Out here in Alberta, the current PN education is basically the old two year community college RN programme.
On my unit the only difference between an RN and an LPN is Charge. Hospital wide it is we cannot pierce the blood or travisol bag or hang IV chemo meds. We start and maintain our patient IVs. Mix our IV meds if pharmacy is backed up and the premixed bags are late. We monitor the blood and TPN. PICCs are a hot topic and based solely on the facility policy.
We are on all units (ICU, NICU, Emerg). Off the top of my head the only place I can think of that we don't work is the Cath Lab and the AHS is going, we'll be there in the next three years.
I've often wondered how Americans would compare to us because some claim to be fully educated in ten months. My class graduated in just under 14 months using the 12 week semester system and minimal time off between them (I think we got about 10 days over Christmas (between 1st and 2nd semester). They seem to have less hands on time. I remember doing roughly 6 weeks full time in LTC, seven weeks in med-surg, third semester was strange and covered days at college and the rest of the week on units or being in lectures in the morning and then going to units and then the final placement/consolidation. Psych and maternity are blurs now but a decade ago I could recite the information in my sleep.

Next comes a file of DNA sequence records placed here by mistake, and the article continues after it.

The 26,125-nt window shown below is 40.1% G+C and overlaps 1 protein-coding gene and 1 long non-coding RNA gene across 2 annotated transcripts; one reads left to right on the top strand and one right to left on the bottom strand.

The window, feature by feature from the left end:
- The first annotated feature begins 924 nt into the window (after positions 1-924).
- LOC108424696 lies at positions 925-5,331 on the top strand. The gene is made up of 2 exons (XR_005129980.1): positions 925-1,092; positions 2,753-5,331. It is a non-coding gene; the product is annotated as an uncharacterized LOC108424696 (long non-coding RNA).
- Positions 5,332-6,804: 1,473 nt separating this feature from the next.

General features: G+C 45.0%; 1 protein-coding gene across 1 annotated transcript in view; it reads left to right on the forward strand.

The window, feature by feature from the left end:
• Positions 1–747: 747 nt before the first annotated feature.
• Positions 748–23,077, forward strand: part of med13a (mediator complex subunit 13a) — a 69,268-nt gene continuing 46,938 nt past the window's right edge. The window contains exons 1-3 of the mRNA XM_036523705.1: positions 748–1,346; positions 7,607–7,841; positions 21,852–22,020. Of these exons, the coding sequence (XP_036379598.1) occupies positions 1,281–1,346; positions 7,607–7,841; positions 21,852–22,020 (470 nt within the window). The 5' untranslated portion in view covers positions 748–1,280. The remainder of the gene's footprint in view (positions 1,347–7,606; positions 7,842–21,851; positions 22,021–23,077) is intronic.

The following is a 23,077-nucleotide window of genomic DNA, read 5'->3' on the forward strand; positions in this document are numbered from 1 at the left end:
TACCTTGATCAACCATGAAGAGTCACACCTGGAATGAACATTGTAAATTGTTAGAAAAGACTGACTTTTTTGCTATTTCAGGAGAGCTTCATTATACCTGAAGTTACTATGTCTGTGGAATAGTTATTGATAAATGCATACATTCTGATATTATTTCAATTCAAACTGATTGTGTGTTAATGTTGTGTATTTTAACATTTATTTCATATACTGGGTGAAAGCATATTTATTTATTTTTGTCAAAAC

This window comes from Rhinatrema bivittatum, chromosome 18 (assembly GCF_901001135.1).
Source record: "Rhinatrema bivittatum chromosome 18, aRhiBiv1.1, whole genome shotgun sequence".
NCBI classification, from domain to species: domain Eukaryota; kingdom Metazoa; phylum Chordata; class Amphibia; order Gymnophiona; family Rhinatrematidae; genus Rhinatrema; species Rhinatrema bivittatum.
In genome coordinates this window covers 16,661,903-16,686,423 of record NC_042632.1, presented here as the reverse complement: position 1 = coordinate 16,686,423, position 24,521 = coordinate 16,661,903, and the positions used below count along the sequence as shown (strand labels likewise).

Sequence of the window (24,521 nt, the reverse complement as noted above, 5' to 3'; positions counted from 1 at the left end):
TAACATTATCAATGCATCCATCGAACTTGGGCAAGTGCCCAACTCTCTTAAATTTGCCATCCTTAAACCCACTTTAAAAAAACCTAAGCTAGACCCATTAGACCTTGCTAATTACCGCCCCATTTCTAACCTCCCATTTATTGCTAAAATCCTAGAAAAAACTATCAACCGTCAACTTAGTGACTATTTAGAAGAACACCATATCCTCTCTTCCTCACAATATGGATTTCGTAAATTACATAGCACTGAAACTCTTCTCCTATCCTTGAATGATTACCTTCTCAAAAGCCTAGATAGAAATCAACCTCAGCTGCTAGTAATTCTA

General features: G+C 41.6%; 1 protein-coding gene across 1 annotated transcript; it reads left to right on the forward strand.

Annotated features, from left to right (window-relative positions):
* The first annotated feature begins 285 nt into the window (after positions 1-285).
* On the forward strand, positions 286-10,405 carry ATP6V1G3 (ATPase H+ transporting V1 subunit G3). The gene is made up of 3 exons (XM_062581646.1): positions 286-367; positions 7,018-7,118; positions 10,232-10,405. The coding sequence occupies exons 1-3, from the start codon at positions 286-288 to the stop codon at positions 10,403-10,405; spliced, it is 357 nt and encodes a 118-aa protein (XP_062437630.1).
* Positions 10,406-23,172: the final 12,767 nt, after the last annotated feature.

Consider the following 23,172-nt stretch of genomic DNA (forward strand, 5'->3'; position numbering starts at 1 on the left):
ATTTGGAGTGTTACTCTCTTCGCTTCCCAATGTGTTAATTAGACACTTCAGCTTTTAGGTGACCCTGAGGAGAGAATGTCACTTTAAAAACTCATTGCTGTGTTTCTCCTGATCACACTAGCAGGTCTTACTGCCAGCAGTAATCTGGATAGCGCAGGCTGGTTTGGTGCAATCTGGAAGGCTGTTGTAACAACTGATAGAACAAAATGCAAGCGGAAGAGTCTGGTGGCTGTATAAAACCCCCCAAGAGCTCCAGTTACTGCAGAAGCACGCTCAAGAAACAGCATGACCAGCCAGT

Who we really need to chime in is Juli. She's worked in both countries.
- 2Sep 8, '12 by loriangel14 GuideIt's pretty much the same in Ontario for scope of practice Fiona.We are trained at my facilty so we can access PICC lines now however we don't have PNs in the ICU (unless they are really stuck and they just want a set of hands(anyone, even a PSW).
- 3Jan 18, '13 by matricia90In most of Canada the LPN course is 2 years generally. The scope between LPNs and RNs is becoming less and less. I live in alberta and we can give IV push meds, start IVs, in some areas we can use PICC lines, I work in the NICU an emergency, so I am very involved in resuscitation and intubation. The list goes on!!!